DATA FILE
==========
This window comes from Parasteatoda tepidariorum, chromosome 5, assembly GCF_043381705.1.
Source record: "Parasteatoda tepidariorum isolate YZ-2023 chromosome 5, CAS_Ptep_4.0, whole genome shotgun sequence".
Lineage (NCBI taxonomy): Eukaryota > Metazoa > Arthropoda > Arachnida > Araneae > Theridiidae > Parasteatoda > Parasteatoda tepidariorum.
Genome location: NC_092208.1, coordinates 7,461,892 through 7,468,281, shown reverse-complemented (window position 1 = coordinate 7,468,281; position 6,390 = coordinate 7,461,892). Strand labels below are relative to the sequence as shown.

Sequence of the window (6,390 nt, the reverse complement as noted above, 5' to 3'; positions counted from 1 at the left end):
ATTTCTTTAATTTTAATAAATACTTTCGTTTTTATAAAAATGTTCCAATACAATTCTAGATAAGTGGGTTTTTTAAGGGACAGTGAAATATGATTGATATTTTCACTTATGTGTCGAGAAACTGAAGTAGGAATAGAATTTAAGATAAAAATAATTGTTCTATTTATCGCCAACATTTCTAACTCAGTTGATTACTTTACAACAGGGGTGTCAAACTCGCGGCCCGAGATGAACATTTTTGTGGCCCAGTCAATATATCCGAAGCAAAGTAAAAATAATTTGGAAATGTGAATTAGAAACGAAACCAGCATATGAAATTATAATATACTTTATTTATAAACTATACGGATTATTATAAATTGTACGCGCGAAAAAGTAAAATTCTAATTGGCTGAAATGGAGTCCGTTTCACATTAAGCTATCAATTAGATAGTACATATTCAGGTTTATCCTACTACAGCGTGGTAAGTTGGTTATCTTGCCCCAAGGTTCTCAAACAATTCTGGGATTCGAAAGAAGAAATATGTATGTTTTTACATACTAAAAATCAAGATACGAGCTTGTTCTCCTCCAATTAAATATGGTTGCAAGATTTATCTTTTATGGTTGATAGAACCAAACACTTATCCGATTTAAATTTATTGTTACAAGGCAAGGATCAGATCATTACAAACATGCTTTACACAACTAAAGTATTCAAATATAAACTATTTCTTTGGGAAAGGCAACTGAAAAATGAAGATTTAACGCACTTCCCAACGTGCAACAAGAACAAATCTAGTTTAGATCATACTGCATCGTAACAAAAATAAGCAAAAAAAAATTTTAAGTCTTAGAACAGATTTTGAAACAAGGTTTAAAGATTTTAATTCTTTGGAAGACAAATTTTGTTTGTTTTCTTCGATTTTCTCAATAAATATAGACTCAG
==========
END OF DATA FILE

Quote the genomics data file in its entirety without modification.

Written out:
This window comes from Parasteatoda tepidariorum, chromosome 5, assembly GCF_043381705.1.
Source record: "Parasteatoda tepidariorum isolate YZ-2023 chromosome 5, CAS_Ptep_4.0, whole genome shotgun sequence".
Lineage (NCBI taxonomy): Eukaryota > Metazoa > Arthropoda > Arachnida > Araneae > Theridiidae > Parasteatoda > Parasteatoda tepidariorum.
Genome location: NC_092208.1, coordinates 7,461,892 through 7,468,281, shown reverse-complemented (window position 1 = coordinate 7,468,281; position 6,390 = coordinate 7,461,892). Strand labels below are relative to the sequence as shown.

Sequence of the window (6,390 nt, the reverse complement as noted above, 5' to 3'; positions counted from 1 at the left end):
ATTTCTTTAATTTTAATAAATACTTTCGTTTTTATAAAAATGTTCCAATACAATTCTAGATAAGTGGGTTTTTTAAGGGACAGTGAAATATGATTGATATTTTCACTTATGTGTCGAGAAACTGAAGTAGGAATAGAATTTAAGATAAAAATAATTGTTCTATTTATCGCCAACATTTCTAACTCAGTTGATTACTTTACAACAGGGGTGTCAAACTCGCGGCCCGAGATGAACATTTTTGTGGCCCAGTCAATATATCCGAAGCAAAGTAAAAATAATTTGGAAATGTGAATTAGAAACGAAACCAGCATATGAAATTATAATATACTTTATTTATAAACTATACGGATTATTATAAATTGTACGCGCGAAAAAGTAAAATTCTAATTGGCTGAAATGGAGTCCGTTTCACATTAAGCTATCAATTAGATAGTACATATTCAGGTTTATCCTACTACAGCGTGGTAAGTTGGTTATCTTGCCCCAAGGTTCTCAAACAATTCTGGGATTCGAAAGAAGAAATATGTATGTTTTTACATACTAAAAATCAAGATACGAGCTTGTTCTCCTCCAATTAAATATGGTTGCAAGATTTATCTTTTATGGTTGATAGAACCAAACACTTATCCGATTTAAATTTATTGTTACAAGGCAAGGATCAGATCATTACAAACATGCTTTACACAACTAAAGTATTCAAATATAAACTATTTCTTTGGGAAAGGCAACTGAAAAATGAAGATTTAACGCACTTCCCAACGTGCAACAAGAACAAATCTAGTTTAGATCATACTGCATCGTAACAAAAATAAGCAAAAAAAAATTTTAAGTCTTAGAACAGATTTTGAAACAAGGTTTAAAGATTTTAATTCTTTGGAAGACAAATTTTGTTTGTTTTCTTCGATTTTCTCAATAAATATAGACTCAG